What is the internet censorship tracker?

The internet censorship tracker is a project that tracks cases of partial and complete internet shutdowns in 193 UN countries from 2015 to the present day. It allows us to picture who, when, or why restricts the public’s access to the world wide web. The internet censorship tracker is very important in a time where un-democratic governments around the world impose control on the internet to limit free expression and popular organizing efforts.

How do you track internet censorship?

To track cases of internet censorship, we comb over the reports from organizations working in the field of internet censorship and analyze news releases from credible news services.

What sources do you use?

For our internet censorship tracker, a lot of data is collected from trusted digital rights NGOs NetBlocks and AccessNow, as well as Freedom House. When it comes to news sources, we use the reporting from BBC, Bloomberg, The New York Times, and similar.

Other sources:

Find full research material here

How accurate is the information on the page?

While our research data is strictly checked, there may be some inaccuracies due to the sources. As the internet censorship tracker relies on open-source reporting of internet censorship, some cases may go unnoticed due to lack of coverage. This can lead to underreporting.

When estimating the population affected, we consider a blackout to be country-wide if several specific cities are hit by it.

When estimating the duration of internet blockage with no specific duration described by our sources, we use similar events as a guideline. If there are no clues about the start or end of the event, the duration is counted as 24 hours.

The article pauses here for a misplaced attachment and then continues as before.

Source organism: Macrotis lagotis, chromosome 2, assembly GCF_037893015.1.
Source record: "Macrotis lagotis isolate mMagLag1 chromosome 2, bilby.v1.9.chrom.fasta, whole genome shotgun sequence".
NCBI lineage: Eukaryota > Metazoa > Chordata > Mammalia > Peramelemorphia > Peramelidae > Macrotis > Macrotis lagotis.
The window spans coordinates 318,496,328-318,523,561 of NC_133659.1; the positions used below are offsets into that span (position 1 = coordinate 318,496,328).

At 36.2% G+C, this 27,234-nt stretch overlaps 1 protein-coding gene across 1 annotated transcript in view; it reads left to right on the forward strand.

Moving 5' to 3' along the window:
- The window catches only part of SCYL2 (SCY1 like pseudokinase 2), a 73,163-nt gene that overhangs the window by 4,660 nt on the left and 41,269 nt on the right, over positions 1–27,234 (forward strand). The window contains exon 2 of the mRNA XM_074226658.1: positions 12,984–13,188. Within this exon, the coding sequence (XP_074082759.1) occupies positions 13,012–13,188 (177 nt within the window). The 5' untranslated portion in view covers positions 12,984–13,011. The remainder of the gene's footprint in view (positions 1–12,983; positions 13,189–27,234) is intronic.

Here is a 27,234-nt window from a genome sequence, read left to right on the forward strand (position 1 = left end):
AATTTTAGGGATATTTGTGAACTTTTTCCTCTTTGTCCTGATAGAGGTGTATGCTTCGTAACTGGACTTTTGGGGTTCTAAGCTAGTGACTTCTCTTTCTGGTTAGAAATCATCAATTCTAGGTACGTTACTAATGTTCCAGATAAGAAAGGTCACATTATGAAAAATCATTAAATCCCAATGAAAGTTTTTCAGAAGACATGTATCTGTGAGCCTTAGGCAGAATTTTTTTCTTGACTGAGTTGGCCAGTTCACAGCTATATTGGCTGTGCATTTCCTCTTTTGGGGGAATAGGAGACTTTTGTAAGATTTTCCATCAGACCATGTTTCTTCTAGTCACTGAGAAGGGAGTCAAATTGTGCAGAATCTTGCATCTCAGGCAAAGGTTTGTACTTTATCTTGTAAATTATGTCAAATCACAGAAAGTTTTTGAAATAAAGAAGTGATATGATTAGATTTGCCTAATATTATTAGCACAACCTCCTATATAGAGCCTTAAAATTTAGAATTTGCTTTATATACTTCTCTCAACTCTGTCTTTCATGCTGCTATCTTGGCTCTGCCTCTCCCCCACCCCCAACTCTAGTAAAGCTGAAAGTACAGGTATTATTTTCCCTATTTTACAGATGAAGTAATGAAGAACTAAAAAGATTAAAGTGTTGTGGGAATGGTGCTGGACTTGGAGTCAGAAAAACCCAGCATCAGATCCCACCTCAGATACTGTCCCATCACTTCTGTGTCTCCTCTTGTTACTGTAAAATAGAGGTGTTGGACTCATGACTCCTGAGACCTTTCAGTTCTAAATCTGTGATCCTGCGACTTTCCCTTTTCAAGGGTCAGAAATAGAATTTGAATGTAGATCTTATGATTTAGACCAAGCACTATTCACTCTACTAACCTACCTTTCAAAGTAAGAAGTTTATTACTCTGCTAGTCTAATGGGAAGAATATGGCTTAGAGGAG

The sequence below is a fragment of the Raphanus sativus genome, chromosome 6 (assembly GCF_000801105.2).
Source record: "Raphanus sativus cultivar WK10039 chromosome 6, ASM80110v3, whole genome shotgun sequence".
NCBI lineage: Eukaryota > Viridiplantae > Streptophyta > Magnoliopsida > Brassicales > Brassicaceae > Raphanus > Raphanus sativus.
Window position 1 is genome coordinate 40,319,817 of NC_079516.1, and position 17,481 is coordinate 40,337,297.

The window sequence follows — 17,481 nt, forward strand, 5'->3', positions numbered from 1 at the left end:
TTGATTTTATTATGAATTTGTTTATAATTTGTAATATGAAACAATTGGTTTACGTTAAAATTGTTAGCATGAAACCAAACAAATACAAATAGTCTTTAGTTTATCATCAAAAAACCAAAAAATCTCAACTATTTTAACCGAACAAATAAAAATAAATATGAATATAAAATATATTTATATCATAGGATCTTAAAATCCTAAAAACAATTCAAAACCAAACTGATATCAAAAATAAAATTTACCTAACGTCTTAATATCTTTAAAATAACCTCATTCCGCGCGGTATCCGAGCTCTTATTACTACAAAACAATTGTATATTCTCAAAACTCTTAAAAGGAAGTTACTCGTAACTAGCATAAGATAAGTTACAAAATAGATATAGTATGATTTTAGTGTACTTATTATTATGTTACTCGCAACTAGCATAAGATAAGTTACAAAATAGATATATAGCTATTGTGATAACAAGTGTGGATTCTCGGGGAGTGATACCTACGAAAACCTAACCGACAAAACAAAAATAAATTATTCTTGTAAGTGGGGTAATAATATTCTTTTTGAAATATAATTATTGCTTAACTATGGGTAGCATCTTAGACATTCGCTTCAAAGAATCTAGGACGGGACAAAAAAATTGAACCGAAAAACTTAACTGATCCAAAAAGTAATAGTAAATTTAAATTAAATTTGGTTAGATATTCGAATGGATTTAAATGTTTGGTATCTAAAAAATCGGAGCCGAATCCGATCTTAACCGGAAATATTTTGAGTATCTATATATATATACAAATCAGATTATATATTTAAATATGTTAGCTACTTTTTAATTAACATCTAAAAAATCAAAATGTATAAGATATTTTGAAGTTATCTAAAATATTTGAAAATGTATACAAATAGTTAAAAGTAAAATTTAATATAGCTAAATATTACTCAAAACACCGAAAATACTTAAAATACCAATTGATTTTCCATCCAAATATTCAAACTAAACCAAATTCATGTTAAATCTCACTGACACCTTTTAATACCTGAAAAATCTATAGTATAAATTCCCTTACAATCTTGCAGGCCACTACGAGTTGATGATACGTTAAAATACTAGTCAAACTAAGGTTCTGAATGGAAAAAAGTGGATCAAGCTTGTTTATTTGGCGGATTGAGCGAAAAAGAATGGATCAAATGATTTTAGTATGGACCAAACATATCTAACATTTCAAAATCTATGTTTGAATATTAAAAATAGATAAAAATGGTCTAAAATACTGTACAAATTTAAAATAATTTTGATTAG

What is the difference between social media blockage and internet censorship?

Social media blockage is a much more narrow field that, for the purposes of this study, encompasses social media sites like Facebook and Twitter and communication apps (including VoIP) like WhatsApp and Telegram.

Internet censorship is broader as it blocks access to the internet entirely rather than targeting specific websites and services.

What are the main terms used in this study?

Blocked internet services - this term encompasses both internet connection and platform/service-based disruptions.

In the past - this term includes both previous cases of censorship and blocking and ones currently ongoing.

Political turmoil - this term means that blockages are related to freedom of speech, blocking due to some events that are not protests, information control, military-operations related disruptions.

Social media blockage - this includes both social media services like Facebook and Twitter and communication apps (including VoIP) like WhatsApp and Telegram.

Internet censorship - this term is close to blocked internet services as this means disruptions or outright blocking of the ability to browse the internet.